- Warm and France are alleged to contain a ‘substantial part’ of Love which was deliberately taken from it;
- the streaming or downloading of a ‘substantial part’ of Love is taken by s 14(1)(a) of the Copyright Act 1968 (Cth) (Act) to be the streaming or downloading of Love itself;
- the streaming and downloading of Love involves the exercise of rights comprised in the copyright in Love; and
- because the doing of an act comprised in a copyright without the permission of the owner of that right constitutes infringement pursuant to s 36(1) of the Act.
The Applicants alleged numerous acts of copyright infringement which hinged on their allegation that Warm contains a reproduction of a substantial part of Love in the following two ways:
- (a) the music in Love corresponding to the phrase ‘love is in the air’, being that:
i. this phrase is sung to a series of five notes, and as the song progresses it returns repeatedly to the line ‘love is in the air’;
ii. on each occasion the phrase is sung in one of three slightly different variations; and
iii. this phrase is the title of the song, and the song’s central feature,the phrase ‘love is in the air’ to the same melody appears in Warm (b) on four occasions, and that same melodic line with the lyric ‘France is in the air’ appears in France.
- a longer portion of Love, consisting of the lines and accompany melody to “Love is in the air, everywhere I look around; Love is in the air, every sight and every sound” has been copied by Glass Candy in Warm as “Love’s in the air, whoa-oh; Love’s in the air, yeah” and in France as “France’s in the air, whoa-oh; France’s in the air, yeah”.
The Applicants’ secondary case was that Glass Candy was mistaken, and that Love was sufficiently known to them that, even if they did not do it deliberately, they had subconsciously taken from Love in composing Warm.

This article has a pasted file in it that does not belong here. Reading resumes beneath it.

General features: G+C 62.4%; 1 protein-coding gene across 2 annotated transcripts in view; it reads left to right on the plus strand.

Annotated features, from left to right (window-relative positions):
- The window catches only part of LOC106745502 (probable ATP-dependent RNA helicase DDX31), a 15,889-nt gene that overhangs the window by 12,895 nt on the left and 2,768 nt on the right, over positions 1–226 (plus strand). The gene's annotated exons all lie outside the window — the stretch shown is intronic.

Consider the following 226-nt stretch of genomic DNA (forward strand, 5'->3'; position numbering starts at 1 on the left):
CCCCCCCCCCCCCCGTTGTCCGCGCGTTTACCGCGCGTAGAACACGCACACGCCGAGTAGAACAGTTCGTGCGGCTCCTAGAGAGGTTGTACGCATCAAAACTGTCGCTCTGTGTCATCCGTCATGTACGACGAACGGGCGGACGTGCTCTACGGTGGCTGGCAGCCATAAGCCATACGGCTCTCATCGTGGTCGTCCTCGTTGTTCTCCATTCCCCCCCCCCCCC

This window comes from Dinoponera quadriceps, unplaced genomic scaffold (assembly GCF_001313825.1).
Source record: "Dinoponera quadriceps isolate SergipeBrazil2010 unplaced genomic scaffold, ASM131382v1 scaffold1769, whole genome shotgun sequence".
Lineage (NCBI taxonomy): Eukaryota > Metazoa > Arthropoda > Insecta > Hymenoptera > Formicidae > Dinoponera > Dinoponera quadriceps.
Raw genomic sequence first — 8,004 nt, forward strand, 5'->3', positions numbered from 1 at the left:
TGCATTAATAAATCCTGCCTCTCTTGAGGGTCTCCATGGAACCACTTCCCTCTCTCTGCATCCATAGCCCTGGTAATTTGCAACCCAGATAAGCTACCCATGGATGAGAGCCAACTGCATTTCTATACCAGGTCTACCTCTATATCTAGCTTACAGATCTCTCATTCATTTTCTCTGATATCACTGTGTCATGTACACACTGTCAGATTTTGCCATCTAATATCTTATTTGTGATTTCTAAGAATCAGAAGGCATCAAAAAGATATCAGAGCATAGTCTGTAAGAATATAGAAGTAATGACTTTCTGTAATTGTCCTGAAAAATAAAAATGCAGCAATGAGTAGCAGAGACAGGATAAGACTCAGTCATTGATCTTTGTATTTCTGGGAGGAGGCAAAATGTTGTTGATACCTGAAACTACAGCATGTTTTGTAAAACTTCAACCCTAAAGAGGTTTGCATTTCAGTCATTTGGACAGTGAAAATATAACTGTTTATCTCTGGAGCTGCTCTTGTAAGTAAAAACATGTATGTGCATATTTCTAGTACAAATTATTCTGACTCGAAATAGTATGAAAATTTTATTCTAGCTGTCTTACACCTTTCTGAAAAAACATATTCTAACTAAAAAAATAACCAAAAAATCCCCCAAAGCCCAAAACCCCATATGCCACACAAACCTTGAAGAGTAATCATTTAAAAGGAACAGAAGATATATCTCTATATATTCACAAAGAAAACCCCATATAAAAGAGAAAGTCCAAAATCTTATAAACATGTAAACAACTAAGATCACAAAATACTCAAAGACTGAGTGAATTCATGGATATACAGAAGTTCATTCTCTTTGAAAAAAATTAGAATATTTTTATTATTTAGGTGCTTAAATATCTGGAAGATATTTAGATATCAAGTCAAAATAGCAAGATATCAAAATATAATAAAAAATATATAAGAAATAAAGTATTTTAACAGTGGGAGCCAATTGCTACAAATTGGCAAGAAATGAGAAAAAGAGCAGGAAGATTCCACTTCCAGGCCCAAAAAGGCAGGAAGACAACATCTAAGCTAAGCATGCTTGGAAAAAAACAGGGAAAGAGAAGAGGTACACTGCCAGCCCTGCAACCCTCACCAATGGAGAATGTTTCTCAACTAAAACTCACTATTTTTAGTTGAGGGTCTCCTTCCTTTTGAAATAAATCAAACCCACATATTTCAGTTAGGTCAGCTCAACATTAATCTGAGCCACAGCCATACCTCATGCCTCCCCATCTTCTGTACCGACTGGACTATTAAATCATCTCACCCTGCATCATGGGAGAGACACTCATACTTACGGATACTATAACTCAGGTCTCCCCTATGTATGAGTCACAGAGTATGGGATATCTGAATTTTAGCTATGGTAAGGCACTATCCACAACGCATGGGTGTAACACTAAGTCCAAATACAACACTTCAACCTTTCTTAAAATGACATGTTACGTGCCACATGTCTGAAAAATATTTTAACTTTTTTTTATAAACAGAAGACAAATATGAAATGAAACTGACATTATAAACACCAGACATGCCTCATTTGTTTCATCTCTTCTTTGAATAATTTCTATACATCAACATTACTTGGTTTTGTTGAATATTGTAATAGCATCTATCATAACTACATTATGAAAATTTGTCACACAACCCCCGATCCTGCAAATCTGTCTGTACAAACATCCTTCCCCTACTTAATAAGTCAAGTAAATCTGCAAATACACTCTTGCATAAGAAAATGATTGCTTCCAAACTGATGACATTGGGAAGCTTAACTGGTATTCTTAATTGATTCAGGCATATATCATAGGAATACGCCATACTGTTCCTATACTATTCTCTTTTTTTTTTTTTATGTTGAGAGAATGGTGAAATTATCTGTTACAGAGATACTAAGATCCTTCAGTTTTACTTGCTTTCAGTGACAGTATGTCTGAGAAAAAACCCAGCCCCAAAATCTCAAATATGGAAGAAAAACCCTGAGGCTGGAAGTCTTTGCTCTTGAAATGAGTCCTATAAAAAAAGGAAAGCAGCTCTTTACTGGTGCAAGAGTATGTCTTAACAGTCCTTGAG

Not unexpectantly, Glass Candy denied that they copied any portion of Love and say that they had never heard of Love until just before Warm’s commercial release in 2011, which was well after they had written it. Further, they say that the sections in Love on the one hand and in Warm and France on the other are not objectively similar and, even if they were, neither section of Love is sufficiently original to warrant copyright protection. In other words, it is a common phrase used in everyday vernacular.
The Pleaded Case
The Applicants did not allege that Glass Candy’s initial recording of Warm was an infringement of the copyright in Love. Instead, the Applicants allege that the copyright in Love was infringed each time Warm was made available for streaming or downloading on a number of online music platforms, being iTunes, Spotify, Apple Music, Google Play and SoundCloud and on two websites operated by IDIB (including Big Cartel).
Although there was no explanation as to why the case was pleaded this way, His Honour speculated that it was because any proceedings regarding the initial recording of Warm being an infringement of the copyright in Love would need to be commenced in America.
Reasons for judgment
Warm and the Musical Work in Love
Determining infringement of copyright in literary work (lyrics)
As explained by Emmett J in EMI Songs Australia Pty Ltd v Larrikin Music Publishing Pty Ltd  FCAFC 47, the correct approach in a case of alleged infringement of copyright in a musical work is to:
- identify the work in which copyright subsists. There must be an original musical work and it must have the necessary connection with Australia;
- identify the part of the allegedly infringing work which is said to have been reproduced from the copyright work. For production to be proved there must be sufficient objective similarity between the two works and there must be a causal link between them; and
- determine whether the part taken constitutes a substantial part of the copyright work, in other words whether the alleged infringement reproduces that which made the copyright work an original musical work (i.e. it is the quality rather than the quantity that is said to have been taken).
In applying those elements, His Honour made the following findings.
Identifying the work
- That although the words constituting the lyrics form a separate literary work, His Honour considered that the sound of those words being sung is part of the musical work.
- The question which arises here is not whether Monahan singing ‘love is in the air’ in Warm is objectively similar to John Paul Young (JPY) singing ‘love is in the air’ in Love. It is whether the portion of Warm including the sung lyric as part of the orchestration is objectively similar to the corresponding portion in Love.